May the Best Brand Win: Facebook vs. Friendster
One is huge in Asia. One is just huge.
On the other hand, you probably spend more time on Facebook than you do with your friends, family, and bookie combined.
But it wasn't always that way: Back in 2003, Friendster was the pioneering social-networking site, with well over 3 million users and enough confidence to reject a $30 million buyout offer from Google (GOOG).
Back in those heady early days, Friendster creator Jonathan Abrams could be found everywhere: in Time magazine, in Entertainment Weekly, on Jimmy Kimmel Live - and at a host of high-profile Silicon Valley parties, generally with an aspiring actress-model on each arm. All of which left him with little time to make changes to his increasingly slow and buggy social network, which hadn't been written with quite so many millions of users in mind.
But Abrams' absence shouldn't have mattered, at least in theory. After all, he'd assembled a host of Internet all-stars to run his company while he served as its very public face: They included Scott Sassa, former president of NBC West Coast; Bob Kagle, the man who discovered eBay (EBAY); John Briggs, a top-ranking Yahoo (YHOO) executive; and John Doerr, a director at 2 little companies called Amazon (AMZN) and Google.
Predictably enough, however, this Dream Team could agree on nothing: Each had radically different ideas as to how to make the company as profitable as possible as quickly as possible. As a result, Friendster became a patchwork of badly integrated "features" -- blogs, video-sharing, VoIP, and radio -- none of which could be said to work, and all of which contributed to a wildly schizophrenic look and feel.
Meanwhile, Friendster was too busy attending to its investors to pay much attention to its users. In early 2004, its director of engineering happened to notice that the site's traffic suddenly spiked each night around 2 a.m. Looking at the site's log, he was startled to discover that all the IPs were in the Philippines - and more than half of its overall traffic was already coming from Southeast Asia.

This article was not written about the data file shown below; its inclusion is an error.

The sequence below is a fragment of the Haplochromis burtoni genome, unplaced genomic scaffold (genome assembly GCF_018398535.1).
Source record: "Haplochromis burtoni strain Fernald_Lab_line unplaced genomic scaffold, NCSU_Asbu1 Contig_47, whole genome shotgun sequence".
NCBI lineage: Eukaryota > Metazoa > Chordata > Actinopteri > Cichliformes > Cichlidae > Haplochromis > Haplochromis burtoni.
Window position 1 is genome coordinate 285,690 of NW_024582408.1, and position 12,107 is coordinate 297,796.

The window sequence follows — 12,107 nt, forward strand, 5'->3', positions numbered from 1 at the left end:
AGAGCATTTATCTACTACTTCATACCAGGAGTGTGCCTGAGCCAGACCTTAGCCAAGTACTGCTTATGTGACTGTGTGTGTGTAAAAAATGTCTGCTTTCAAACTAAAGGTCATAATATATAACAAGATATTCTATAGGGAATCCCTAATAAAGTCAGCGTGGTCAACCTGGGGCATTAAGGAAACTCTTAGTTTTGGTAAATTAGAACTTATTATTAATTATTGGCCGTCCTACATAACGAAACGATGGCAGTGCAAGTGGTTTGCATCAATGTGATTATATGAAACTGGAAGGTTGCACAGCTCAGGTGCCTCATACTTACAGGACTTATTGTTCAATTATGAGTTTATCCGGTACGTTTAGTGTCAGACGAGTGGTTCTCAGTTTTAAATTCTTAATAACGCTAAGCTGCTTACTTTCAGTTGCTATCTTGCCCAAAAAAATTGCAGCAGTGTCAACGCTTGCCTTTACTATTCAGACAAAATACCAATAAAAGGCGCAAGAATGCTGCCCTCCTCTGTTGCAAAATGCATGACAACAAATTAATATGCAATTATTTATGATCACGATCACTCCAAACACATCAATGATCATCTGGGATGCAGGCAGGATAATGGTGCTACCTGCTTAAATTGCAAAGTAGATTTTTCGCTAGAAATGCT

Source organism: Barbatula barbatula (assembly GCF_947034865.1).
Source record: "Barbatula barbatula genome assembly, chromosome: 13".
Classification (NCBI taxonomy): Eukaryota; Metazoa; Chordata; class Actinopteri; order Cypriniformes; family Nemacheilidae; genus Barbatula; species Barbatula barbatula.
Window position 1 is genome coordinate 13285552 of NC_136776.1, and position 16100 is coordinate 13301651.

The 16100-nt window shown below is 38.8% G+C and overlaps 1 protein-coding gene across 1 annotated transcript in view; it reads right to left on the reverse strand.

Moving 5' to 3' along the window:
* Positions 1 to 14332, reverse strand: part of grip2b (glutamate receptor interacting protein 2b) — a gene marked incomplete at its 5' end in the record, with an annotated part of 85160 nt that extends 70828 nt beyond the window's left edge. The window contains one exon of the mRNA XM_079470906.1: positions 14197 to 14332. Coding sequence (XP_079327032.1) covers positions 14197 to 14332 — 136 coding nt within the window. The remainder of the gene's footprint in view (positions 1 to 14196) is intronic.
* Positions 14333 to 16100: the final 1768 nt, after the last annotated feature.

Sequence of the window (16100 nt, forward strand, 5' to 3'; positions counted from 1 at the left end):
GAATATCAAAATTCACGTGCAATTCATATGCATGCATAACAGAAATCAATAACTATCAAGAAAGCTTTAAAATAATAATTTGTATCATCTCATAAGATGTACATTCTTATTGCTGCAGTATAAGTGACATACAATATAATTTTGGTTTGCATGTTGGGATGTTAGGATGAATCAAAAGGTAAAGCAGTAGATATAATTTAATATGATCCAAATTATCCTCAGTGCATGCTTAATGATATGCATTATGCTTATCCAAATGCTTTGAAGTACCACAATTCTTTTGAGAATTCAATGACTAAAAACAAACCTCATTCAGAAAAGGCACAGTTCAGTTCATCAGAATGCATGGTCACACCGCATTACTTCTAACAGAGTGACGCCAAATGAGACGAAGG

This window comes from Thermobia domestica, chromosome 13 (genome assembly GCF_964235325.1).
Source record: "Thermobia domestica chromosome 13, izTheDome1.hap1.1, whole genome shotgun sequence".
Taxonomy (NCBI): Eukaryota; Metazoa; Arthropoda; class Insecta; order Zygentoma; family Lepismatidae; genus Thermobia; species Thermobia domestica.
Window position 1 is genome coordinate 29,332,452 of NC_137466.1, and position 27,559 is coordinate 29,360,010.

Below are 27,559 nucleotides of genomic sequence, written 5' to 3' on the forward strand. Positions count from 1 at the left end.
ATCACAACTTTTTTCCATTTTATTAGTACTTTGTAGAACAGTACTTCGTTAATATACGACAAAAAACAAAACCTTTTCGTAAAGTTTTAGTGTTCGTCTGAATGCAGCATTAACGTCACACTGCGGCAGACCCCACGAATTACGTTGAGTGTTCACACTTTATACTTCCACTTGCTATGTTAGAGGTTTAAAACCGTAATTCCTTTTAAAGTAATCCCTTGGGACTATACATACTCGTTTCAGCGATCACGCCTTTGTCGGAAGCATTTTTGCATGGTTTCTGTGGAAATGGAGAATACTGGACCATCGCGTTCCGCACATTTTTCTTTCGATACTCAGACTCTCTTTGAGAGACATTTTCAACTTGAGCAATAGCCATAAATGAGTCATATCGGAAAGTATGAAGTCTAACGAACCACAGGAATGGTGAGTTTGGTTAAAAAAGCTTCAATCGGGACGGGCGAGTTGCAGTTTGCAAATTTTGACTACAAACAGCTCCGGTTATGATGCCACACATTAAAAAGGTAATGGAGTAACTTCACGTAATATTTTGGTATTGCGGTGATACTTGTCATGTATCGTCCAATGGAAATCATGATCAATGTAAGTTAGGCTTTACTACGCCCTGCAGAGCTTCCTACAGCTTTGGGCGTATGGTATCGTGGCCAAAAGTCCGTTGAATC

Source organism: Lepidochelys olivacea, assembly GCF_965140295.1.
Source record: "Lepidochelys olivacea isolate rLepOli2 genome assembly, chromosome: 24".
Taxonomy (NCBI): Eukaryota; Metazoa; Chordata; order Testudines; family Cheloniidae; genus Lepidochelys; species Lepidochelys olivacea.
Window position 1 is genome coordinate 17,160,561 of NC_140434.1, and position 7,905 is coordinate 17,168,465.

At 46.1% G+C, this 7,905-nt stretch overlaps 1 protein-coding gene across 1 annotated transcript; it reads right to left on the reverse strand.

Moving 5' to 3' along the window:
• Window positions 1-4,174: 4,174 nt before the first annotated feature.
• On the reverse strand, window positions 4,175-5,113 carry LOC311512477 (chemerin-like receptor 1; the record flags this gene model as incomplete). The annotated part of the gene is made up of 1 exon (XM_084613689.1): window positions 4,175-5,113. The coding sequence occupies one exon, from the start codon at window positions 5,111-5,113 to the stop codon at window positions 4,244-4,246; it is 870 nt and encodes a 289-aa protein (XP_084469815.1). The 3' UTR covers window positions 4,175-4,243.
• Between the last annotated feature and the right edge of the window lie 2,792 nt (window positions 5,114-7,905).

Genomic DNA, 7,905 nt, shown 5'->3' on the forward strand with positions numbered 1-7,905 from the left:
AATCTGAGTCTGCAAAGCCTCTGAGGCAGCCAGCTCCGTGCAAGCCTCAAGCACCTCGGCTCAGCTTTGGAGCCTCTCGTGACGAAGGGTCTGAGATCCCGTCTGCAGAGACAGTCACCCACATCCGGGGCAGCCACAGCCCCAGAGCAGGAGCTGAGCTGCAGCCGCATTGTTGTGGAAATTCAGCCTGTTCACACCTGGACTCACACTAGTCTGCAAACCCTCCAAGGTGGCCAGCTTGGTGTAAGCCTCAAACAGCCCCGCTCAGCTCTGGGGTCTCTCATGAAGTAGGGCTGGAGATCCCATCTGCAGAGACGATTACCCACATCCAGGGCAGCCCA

Friendster had been spending millions of dollars in venture capital to attract users whom its advertisers (perhaps unfairly) regarded as worthless. This -- along with Facebook's uncanny ability to get people to happily make their most personal information available to advertisers -- can be regarded as the beginning of the end for the Friendster brand.
Now, though Friendster boasts some 80 million users, they're primarily located in Hong Kong, the Philippines, Singapore, and Malaysia - no match for Facebook's 150 million users, with 50 million in the US alone. And in October 2007, Microsoft (MSFT) paid $240 millon for a mere 1.6% share of Facebook - which puts its total worth at somewhere around $15 billion.
Of course, Friendster's status as the big-in-Asia social network is just one sign of what went wrong. What finally sealed its fate?
Abrams had originally conceived of Friendster as an extension of one's real-life connections; at its inception, you couldn't ogle everyone else in your regional network, or search for that one other living human who truly appreciated the work of Robert Goulet. You could only -- gasp! -- view the profiles of those you actually knew.
And, perhaps more crucially, Friendster has nothing that can compare with Facebook's infamous newsfeed: A sort of personal tabloid that helpfully informs everyone you ever met -- your freshman-year roommate, your pottery instructor, the random dude who friend-requested you after that kegger last summer -- about all the excruciating minutiae of your daily existence.
Never again will you have to individually inform friends of the death of your pet or the end of your 7-year relationship - the Facebook newsfeed will do it for you.
In the end, Facebook better understood the true purpose of social-networking sites: To replace human interaction, not to facilitate it.
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